In a very welcome move, a New York City police department task force recommends giving their officers more training in how to handle reports of sex crimes.
There’s a part of me that wonders why this is necessary: it should be obvious that victims reporting crimes of any sort should be taken seriously, should not be subject to belittlement or counter-accusations from the police officers, should have their allegations fairly, competently, and thoroughly investigated, and should be comforted as victims of violations. But it’s also clear that crimes of violence require more sensitivity, and that rape and other sex crimes are especially touchy.
But going beyond normal sensitivity to victims, the handling sex crimes by police officers — especially, though not exclusively, male police officers — is subject to another sort of problem: denial. There’s an appallingly strong tendency to blame the victim (for her manner of dress, for going out alone, for being drunk, for not resisting enough, for otherwise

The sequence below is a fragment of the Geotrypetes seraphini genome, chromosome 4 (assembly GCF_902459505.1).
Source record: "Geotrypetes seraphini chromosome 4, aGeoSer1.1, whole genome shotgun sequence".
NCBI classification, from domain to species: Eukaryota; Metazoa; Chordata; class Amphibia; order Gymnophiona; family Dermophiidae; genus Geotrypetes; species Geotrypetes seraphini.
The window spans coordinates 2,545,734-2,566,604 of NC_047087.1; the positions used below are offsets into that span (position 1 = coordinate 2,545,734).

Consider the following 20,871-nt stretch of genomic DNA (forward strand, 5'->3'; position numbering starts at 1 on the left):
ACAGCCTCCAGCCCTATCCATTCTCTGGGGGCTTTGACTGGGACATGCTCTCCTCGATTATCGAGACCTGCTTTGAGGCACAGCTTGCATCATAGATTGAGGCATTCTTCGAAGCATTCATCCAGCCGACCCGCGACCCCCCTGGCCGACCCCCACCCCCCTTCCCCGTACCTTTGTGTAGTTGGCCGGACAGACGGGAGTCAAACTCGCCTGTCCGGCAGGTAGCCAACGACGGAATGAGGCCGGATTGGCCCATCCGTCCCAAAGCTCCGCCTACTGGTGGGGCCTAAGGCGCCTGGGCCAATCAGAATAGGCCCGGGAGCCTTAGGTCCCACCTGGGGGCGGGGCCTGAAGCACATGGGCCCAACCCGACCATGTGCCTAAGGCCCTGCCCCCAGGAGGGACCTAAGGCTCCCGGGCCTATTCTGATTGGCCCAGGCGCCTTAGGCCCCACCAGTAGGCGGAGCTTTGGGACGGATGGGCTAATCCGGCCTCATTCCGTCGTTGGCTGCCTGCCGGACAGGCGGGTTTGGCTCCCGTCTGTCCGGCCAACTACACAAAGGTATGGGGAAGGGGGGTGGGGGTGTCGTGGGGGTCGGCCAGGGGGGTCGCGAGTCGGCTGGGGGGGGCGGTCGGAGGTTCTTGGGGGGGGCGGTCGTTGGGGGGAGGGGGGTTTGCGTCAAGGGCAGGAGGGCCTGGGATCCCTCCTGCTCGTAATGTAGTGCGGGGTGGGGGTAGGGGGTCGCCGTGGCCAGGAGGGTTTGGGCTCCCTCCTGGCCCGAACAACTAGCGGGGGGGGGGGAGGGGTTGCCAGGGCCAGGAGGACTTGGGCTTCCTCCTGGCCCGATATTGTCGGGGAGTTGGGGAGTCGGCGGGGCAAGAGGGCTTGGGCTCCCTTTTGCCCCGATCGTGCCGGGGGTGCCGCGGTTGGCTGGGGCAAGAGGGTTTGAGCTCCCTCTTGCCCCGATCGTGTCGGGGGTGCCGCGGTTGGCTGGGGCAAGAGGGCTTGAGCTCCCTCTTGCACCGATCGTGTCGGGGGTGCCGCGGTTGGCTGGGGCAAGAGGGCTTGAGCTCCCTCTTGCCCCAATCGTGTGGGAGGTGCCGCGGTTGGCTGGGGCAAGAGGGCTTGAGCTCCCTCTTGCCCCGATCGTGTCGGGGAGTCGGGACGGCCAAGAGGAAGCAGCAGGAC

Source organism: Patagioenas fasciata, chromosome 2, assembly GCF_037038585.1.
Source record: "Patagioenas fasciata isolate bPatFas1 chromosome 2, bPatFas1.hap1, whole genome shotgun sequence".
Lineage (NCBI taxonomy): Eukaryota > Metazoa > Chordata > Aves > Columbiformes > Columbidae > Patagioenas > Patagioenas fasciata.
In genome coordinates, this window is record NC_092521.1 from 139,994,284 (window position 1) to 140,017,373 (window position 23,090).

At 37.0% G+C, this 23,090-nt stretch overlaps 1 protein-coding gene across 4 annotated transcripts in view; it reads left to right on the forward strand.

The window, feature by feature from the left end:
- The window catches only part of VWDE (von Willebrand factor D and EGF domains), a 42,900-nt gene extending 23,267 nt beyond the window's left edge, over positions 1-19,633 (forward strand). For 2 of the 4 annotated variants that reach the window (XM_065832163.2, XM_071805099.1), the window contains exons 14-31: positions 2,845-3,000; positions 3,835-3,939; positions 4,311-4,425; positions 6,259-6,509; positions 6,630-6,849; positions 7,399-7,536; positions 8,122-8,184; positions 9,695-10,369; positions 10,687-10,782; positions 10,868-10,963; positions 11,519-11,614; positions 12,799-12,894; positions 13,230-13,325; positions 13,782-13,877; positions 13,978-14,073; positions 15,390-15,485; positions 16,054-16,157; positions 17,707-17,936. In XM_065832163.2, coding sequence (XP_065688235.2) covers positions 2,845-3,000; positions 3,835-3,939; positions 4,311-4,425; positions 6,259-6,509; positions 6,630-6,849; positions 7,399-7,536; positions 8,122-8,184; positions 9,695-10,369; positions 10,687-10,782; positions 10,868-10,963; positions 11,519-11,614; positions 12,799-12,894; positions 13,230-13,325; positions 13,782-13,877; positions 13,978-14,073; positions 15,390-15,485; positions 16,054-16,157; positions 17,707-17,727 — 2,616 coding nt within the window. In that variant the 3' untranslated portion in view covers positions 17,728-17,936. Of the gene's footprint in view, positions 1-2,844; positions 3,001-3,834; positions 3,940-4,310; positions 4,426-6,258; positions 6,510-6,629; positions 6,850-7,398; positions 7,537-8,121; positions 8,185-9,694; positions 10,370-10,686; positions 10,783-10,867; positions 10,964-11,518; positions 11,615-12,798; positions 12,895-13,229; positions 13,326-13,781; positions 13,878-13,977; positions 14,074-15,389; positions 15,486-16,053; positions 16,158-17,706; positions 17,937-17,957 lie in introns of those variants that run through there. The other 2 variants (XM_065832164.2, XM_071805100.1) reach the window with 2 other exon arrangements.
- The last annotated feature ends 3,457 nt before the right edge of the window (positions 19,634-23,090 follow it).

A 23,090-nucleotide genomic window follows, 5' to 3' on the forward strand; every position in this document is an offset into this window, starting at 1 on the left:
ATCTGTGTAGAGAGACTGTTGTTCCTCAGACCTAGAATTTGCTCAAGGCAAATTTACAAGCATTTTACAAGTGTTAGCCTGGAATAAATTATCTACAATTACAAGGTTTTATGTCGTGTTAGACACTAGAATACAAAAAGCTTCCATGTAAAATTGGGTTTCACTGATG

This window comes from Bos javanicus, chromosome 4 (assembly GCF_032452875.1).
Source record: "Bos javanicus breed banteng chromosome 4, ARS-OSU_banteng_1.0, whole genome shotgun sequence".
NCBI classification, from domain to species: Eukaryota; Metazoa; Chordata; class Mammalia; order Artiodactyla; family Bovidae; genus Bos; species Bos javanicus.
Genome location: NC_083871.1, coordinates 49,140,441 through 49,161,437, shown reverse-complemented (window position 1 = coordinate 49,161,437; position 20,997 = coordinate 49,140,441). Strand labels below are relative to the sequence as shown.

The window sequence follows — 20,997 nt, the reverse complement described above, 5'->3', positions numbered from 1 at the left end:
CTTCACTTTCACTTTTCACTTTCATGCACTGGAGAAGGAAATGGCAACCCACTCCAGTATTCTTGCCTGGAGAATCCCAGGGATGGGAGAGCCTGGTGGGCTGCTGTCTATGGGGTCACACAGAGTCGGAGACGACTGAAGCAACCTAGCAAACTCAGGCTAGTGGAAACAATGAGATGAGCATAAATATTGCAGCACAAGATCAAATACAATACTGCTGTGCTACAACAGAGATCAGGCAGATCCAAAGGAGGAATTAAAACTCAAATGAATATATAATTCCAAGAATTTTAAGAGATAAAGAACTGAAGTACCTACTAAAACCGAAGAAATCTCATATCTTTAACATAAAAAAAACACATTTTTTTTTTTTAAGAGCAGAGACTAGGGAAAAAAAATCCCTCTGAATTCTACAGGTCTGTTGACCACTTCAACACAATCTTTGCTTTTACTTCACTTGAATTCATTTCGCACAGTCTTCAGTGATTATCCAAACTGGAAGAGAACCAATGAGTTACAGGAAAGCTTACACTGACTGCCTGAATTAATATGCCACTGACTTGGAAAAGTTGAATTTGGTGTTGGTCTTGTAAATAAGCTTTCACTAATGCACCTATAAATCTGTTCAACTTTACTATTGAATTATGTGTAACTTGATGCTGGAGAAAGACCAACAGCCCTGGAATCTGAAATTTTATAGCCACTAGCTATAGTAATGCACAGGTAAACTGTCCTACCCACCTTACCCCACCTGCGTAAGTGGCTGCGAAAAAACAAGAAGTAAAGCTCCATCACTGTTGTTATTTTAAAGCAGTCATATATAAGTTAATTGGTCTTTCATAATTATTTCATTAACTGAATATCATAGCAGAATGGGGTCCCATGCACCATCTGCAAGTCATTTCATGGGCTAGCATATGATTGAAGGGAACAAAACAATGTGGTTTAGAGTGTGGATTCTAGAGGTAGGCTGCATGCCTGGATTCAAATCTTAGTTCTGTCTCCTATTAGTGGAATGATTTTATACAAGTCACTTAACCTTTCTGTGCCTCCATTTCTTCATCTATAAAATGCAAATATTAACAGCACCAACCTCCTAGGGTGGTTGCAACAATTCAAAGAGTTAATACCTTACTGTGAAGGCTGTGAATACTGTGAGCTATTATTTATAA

asking for it), to disbelieve the victim (she’s lying, she consented and then changed her mind, it wasn’t really rape, and so on), to refuse to investigate the report aggressively, and, in general, to discourage the victim from proceeding.
As anyone who follows the Law and Order: Special Victims Unit television series knows, the New York City police department has specially trained detectives assigned to investigate these crimes. The trouble is that cases often don’t get to them. There aren’t enough SVU detectives, for one thing. And then, often, reports are not taken or are not followed through; the victims give up out of embarrassment, fear, or frustration; the cases are not properly classified as sex crimes; or, out of negligence or apathy, paperwork doesn’t make it to the SVU.
The good news is that the police department does seem to care about fixing the problems, and appears to be taking steps in that direction. I’m skeptical, but we need to assume, for the moment, that they will take action. If they do, it will be a good thing.